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Professional Responsibility for IP Practitioners OED s Role and Responsibilities In Handling Grievances and Disciplinary Matters Against Practitioners

1 Professional Responsibility for IP Practitioners OED s Role and Responsibilities In Handling Grievances and Disciplinary Matters Against Practitioners William J. Griffin Deputy Director of the Office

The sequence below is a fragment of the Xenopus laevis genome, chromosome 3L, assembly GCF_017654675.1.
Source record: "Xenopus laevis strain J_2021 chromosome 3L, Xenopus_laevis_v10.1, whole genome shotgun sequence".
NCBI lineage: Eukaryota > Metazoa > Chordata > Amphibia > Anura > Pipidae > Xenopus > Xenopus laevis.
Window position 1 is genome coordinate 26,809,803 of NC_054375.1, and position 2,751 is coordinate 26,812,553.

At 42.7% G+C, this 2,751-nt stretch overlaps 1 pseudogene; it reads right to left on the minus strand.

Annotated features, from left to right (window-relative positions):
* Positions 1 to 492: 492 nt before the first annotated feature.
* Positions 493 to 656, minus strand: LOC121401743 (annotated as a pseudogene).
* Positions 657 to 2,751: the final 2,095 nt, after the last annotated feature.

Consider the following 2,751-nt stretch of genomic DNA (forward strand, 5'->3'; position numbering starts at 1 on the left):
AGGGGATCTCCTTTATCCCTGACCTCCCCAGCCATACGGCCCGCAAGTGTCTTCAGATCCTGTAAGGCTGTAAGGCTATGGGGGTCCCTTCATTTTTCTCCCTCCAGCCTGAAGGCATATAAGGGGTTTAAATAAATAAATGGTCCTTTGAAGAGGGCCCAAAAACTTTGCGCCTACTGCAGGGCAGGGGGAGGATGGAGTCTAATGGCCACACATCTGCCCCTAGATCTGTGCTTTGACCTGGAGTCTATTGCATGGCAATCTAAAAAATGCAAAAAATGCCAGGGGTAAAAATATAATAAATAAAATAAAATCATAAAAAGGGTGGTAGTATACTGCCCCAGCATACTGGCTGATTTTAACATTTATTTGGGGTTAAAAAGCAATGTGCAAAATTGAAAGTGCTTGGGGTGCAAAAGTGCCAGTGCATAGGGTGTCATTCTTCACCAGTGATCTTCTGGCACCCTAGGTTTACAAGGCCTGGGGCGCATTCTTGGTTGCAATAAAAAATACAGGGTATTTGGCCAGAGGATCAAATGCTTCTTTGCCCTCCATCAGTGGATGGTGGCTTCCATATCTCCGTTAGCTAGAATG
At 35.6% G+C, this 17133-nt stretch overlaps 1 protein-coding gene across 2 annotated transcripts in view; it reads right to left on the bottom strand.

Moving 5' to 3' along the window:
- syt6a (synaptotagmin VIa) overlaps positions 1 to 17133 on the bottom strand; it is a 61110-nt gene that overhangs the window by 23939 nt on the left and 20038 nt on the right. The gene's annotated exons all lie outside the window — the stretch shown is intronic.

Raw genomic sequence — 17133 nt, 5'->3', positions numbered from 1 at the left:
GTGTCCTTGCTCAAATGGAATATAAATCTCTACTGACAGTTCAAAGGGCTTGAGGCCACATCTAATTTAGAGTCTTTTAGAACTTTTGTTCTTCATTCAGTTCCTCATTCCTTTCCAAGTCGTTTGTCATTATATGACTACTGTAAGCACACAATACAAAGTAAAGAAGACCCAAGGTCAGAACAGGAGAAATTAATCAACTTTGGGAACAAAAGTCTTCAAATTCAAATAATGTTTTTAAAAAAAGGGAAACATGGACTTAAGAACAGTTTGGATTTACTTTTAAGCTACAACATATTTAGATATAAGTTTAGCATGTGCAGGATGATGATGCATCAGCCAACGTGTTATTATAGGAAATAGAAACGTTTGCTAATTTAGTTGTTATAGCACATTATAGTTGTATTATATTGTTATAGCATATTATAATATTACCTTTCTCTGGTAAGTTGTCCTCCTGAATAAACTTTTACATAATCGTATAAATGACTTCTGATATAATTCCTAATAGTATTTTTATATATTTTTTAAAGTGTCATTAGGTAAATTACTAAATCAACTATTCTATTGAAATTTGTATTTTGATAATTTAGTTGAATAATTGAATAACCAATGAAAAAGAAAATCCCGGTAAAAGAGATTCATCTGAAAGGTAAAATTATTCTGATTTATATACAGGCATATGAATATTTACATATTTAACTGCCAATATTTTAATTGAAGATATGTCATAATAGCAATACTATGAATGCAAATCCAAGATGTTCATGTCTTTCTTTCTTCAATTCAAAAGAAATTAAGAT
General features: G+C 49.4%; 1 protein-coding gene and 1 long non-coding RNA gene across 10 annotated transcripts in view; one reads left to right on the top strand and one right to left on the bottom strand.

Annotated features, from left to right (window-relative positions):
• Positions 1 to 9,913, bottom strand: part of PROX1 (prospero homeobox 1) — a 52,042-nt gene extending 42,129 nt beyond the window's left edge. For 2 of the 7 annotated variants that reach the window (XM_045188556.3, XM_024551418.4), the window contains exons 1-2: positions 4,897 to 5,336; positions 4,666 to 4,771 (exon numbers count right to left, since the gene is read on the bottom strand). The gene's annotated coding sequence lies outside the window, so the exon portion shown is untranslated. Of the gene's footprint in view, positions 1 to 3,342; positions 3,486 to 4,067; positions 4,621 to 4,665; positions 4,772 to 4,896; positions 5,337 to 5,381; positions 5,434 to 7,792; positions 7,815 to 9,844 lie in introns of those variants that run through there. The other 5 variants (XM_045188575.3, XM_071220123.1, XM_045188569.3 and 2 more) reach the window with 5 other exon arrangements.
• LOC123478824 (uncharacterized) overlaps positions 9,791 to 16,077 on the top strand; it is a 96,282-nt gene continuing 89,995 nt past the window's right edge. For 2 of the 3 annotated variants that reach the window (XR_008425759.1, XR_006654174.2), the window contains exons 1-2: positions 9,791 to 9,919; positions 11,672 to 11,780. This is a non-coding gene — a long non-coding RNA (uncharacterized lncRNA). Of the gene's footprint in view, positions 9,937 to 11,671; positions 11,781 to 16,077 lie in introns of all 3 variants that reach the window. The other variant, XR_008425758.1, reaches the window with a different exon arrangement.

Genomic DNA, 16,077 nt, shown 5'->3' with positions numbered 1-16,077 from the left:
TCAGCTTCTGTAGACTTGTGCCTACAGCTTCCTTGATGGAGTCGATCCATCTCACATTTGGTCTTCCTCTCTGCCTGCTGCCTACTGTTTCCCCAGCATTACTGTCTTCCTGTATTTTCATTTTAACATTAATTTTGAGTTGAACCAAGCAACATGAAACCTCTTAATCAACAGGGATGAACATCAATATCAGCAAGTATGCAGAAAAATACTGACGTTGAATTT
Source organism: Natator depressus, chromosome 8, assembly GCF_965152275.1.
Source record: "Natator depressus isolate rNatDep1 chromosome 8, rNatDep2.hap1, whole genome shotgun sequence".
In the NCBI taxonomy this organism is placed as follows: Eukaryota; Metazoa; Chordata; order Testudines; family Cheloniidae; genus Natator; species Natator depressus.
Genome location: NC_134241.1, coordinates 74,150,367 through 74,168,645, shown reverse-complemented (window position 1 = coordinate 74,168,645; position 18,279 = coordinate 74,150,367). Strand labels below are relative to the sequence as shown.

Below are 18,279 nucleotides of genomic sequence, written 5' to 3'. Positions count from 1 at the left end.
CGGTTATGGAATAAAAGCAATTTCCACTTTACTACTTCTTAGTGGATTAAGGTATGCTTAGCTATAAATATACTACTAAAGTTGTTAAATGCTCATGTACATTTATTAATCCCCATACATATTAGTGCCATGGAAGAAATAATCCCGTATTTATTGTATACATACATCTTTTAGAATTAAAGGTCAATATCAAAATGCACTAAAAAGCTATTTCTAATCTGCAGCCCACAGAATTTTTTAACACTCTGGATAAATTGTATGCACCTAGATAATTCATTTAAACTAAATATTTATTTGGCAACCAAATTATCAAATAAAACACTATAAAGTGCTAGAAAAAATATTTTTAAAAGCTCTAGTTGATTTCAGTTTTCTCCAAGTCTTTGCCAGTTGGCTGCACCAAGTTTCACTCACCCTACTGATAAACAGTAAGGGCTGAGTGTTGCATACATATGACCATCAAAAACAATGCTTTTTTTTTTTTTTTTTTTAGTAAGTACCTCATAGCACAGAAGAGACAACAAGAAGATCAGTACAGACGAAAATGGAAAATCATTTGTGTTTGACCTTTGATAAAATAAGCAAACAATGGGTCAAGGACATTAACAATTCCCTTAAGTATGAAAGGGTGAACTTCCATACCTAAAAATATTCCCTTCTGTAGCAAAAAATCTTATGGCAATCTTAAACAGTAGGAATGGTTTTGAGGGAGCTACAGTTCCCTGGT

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1 Professional Responsibility for IP Practitioners OED s Role and Responsibilities In Handling Grievances and Disciplinary Matters Against Practitioners William J. Griffin Deputy Director of the Office of Enrollment and Discipline United States Patent and Trademark Office Produced by the United States Patent and Trademark Office; no copyright is claimed by the United States in this presentation or associated materials. 2 Authority for OED s Regulation of Conduct 35 U.S.C. 2(b)(2)(D): The Office may establish regulations, not inconsistent with law, which. (D) may govern the conduct of agents, attorneys, or other persons representing applicants or other parties before the Office. Attorneys and agents are subject to discipline for not complying with USPTO regulations. 35 U.S.C. 32; See Bender v. Dudas, 490 F.3d 1361, 1368 (Fed. Cir. 2007)(Section 2(b)(2)(D) and 35 U.S.C. 32 authorize the USPTO to discipline individuals who engage in misconduct related to service, advice, and assistance in the prosecution or prospective prosecution of applications. ) 3 Authority for OED Pursuing Discipline of Practitioners Practitioners are subject to discipline for not complying with USPTO regulations, regardless of whether their conduct was related to practice before the Office. Repeated alcohol offenses, for example, may reflect adversely on a practitioner s fitness to practice before the Office. 37 CFR 10.23(b)(6). See Moatz v. Reynolds, Proceeding No. D available at (suspending patent attorney for two years in connection with conduct related to alcohol dependency). 4 Sources of Grievances Against Practitioners An investigation may be initiated pursuant to information from any source suggesting possible grounds for discipline. 37 CFR 11.22(a). External to USPTO Clients, Colleagues, Others Internally within USPTO Patent Corps, Trademark Corps, Other Other Published Decisions, News Articles 5 Types of Disciplinary Complaints Predicated on probable cause determination by Committee on Discipline (COD) after Committee convenes. 37 CFR Seeking reciprocal discipline. 37 CFR Seeking interim suspension based on conviction of a serious crime. 37 CFR 11.25 6 Complaint Probable Cause Four steps precede the filing of a complaint based on a probable cause finding by the COD: 1. Preliminary screening of allegations; 2. Requesting information from practitioner; 3. Conducting investigation after providing practitioner an opportunity to respond; and 4. Submitting case to COD for probable cause determination. 7 Potential Post-Investigation Outcomes Upon completion of the investigation, OED may: Close the investigation without further action; Issue a warning; Enter into a proposed settlement agreement; or Convene the COD to determine whether there is probable cause to file a disciplinary action against practitioner. 8 Statute of Limitations The Leahy-Smith America Invents Act (AIA) was signed into law Sept. 16, The AIA introduced significant changes to the U.S. patent statutes. The AIA amended the statute of limitations for commencement of disciplinary proceedings pursuant to 35 U.S.C. 32. 9 Statute of Limitations (cont d) Prior to enactment of the AIA, disciplinary actions for violations of the USPTO Code of Professional Responsibility were subject to a five-year statute of limitations pursuant to 28 U.S.C See, e.g., Sheinbein v. Dudas, 465 F. 3d 493, 496 (Fed. Cir. 2006). 10 Statute of Limitations (cont d) The AIA amends 35 U.S.C. 32 to require disciplinary proceedings to be commenced not later than the earlier of: 10 years after the misconduct occurred, or One year from when the misconduct was made known to the USPTO, as prescribed in the regulations governing disciplinary proceedings. 11 Statute of Limitations (cont d) The USPTO published a Notice of Proposed Rulemaking (NPRM) in the Federal Register proposing amendments to the USPTO patent regulations to effectuate and interpret the statute-oflimitations changes in the AIA. 77 Fed. Reg. 457 (Jan. 5, 2012) 12 Statute of Limitations (cont d) In the NPRM, the USPTO proposed that the one-year statute of limitations contained in the AIA commences when OED receives a practitioner s complete written response to a request for information. The USPTO received five comments in response to the NPRM. These comments are currently under consideration. 13 Possible Ethics Impact of AIA Revision of 35 U.S.C. 282 to limit the best mode defense in patent litigation Removal of language regarding deceptive intention 35 U.S.C. 116 (correction of inventorship in application) 35 U.S.C. 251 (reissue) 35 U.S.C. 253 (disclaimer of invalid patent claim) 35 U.S.C. 256 (correction of inventorship in issued patent) Supplemental Examination under 35 U.S.C. 257 Revision of 35 U.S.C. 102 to implement first inventor to file 14 Therasense v. Becton, Dickinson & Co., 649 F.3d 1276 (Fed. Cir. 2011) But For Materiality Affirmative Egregious Misconduct Proposed Revision to 37 CFR 1.56 and (76 Fed. Reg (July 21, 2011)) 37 CFR 10.23(c)(10) - it is misconduct to knowingly violate requirements of 37 CFR 1.56 or 1.555 Frequently-Seen Disciplinary Actions by OED 15 Neglect of a Matter In re Kenneth Matlock, Proceeding No. D (Feb. 7, 2012) Dishonesty, Fraud, Deceit or Misrepresentation In re Donald Meeker, Proceeding No (Apr. 13, 2011); In re Prendergast, Proceeding No. D (Feb. 18, 2010). Fee-Related Issues In re Michael Diaz, Proceeding No. D (Mar. 13, 2009); In re Troxell, Proceeding No. D (Aug. 17, 2010). Failure to Adequately/Accurately Communicate with Client In re Jimmy Gilbreth, Proceeding No. D (July 14, 2009). Unauthorized Practice of Law In re Brian Rayve, Proceeding No. D (Feb. 6, 2012). Payments from Invention Development Companies In re Donald Schoonover, Proceeding No (July 14, 2009). 16 Frequent Causes for Grievances Neglect Failure or delay in filing patent application Failure to reply to Office actions Failure to revive or assist in reviving abandoned applications Failure to turn over files to new representative Failure to communicate with client Duty to report Office actions Duty to reply to client inquiries 17 Frequent Causes for Grievances (cont d) Dishonesty, Fraud, Deceit or Misrepresentation Concealing from client date of Office action, abandonment, and/or real reason for abandonment Misrepresenting to client status of abandoned application as pending Making false statements to USPTO in petitions to obtain an extension of time 18 Frequent Causes for Grievances (cont d) Fee-Related Issues Repeated failure to reply to notices of missing parts of application Failure to return client s advanced fees Improper commingling of clients advanced legal fees with practitioner s funds Checks returned or EFTs dishonored for insufficient funds 19 Bases For OED Disciplinary Action Reciprocal Discipline - 37 C.F.R Practitioner must notify OED in writing of discipline imposed and OED must obtain a certified copy of the disciplinary record to file with the USPTO Director. The OED Director then files a complaint (without COD authorization) with the USPTO Director based upon that discipline. Serious Crime - 37 C.F.R Within 60 calendar days of receiving information that practitioner has been convicted of a serious crime, OED shall request a certified copy of that record. The OED Director then files a complaint (without COD authorization) along with proof of conviction with the USPTO Director. Decisions Imposing Public Discipline Available In FOIA Reading Room 20 In the field labeled Decision Type, select Discipline from the drop down menu. To retrieve all discipline cases, click Get Info (not the Retrieve All Decisions link). Official Gazette for Patents Select a published issue from the list, and click on the Notices link in the menu on the left side of the web page. 21 Contacting OED OED s Telephone Number THANK YOU Produced by the United States Patent and Trademark Office; no copyright is claimed by the United States in this presentation or associated materials.